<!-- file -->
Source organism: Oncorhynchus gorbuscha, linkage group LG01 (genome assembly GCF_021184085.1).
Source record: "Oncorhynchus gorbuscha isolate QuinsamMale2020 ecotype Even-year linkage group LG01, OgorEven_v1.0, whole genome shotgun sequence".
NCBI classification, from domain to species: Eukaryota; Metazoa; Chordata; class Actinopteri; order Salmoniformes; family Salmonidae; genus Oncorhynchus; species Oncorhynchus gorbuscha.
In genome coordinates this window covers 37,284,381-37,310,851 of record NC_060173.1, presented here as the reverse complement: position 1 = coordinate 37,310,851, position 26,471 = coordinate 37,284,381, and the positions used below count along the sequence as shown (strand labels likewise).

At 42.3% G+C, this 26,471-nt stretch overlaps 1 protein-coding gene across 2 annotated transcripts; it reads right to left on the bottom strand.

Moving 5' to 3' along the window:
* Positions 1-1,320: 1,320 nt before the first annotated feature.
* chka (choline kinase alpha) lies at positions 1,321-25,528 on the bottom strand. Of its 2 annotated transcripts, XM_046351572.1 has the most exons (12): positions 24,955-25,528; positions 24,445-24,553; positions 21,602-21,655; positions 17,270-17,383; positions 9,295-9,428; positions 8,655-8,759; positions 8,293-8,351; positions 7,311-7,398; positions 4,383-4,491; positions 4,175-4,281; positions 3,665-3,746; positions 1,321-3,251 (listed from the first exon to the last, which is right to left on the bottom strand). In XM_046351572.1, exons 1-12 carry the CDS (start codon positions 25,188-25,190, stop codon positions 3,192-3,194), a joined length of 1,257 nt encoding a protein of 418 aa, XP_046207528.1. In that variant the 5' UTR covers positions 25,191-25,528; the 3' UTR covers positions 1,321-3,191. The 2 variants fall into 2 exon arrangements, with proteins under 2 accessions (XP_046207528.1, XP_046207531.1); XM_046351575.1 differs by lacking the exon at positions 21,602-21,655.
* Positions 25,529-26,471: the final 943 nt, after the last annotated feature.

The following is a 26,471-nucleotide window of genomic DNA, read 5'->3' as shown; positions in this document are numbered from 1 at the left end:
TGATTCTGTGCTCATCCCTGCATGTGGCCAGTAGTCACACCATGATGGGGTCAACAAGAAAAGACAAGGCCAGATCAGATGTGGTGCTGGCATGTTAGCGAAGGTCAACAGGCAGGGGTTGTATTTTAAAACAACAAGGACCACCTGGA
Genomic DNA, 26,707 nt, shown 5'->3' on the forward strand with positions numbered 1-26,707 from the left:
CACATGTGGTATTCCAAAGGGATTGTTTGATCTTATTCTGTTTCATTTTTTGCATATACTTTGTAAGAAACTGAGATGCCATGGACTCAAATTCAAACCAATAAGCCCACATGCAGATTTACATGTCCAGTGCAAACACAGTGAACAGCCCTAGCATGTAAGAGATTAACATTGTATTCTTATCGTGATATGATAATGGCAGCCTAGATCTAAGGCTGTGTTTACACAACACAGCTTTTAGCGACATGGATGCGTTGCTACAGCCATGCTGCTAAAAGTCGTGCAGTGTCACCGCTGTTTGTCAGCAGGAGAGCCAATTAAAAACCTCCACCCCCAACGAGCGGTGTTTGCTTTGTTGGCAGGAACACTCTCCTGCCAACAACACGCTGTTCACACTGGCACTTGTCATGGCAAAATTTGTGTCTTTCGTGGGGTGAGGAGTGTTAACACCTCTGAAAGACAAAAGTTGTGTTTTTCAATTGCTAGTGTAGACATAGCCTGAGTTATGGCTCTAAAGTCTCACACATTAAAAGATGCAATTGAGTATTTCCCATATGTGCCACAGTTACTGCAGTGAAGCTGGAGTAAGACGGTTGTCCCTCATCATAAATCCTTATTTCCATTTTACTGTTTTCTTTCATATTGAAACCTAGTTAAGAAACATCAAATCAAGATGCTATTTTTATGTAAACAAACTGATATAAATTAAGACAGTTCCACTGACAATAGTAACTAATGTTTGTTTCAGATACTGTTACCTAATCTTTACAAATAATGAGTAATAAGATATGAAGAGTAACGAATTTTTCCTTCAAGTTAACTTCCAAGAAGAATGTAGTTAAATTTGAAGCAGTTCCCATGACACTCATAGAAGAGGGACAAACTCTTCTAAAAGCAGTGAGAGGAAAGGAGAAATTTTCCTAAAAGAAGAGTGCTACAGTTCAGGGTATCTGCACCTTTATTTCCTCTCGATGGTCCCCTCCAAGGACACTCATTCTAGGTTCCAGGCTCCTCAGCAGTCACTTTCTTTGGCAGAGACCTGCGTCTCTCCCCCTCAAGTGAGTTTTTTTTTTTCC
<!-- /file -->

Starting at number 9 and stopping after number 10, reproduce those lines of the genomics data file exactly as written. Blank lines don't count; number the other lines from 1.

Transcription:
* Positions 25,529-26,471: the final 943 nt, after the last annotated feature.

The following is a 26,471-nucleotide window of genomic DNA, read 5'->3' as shown; positions in this document are numbered from 1 at the left end: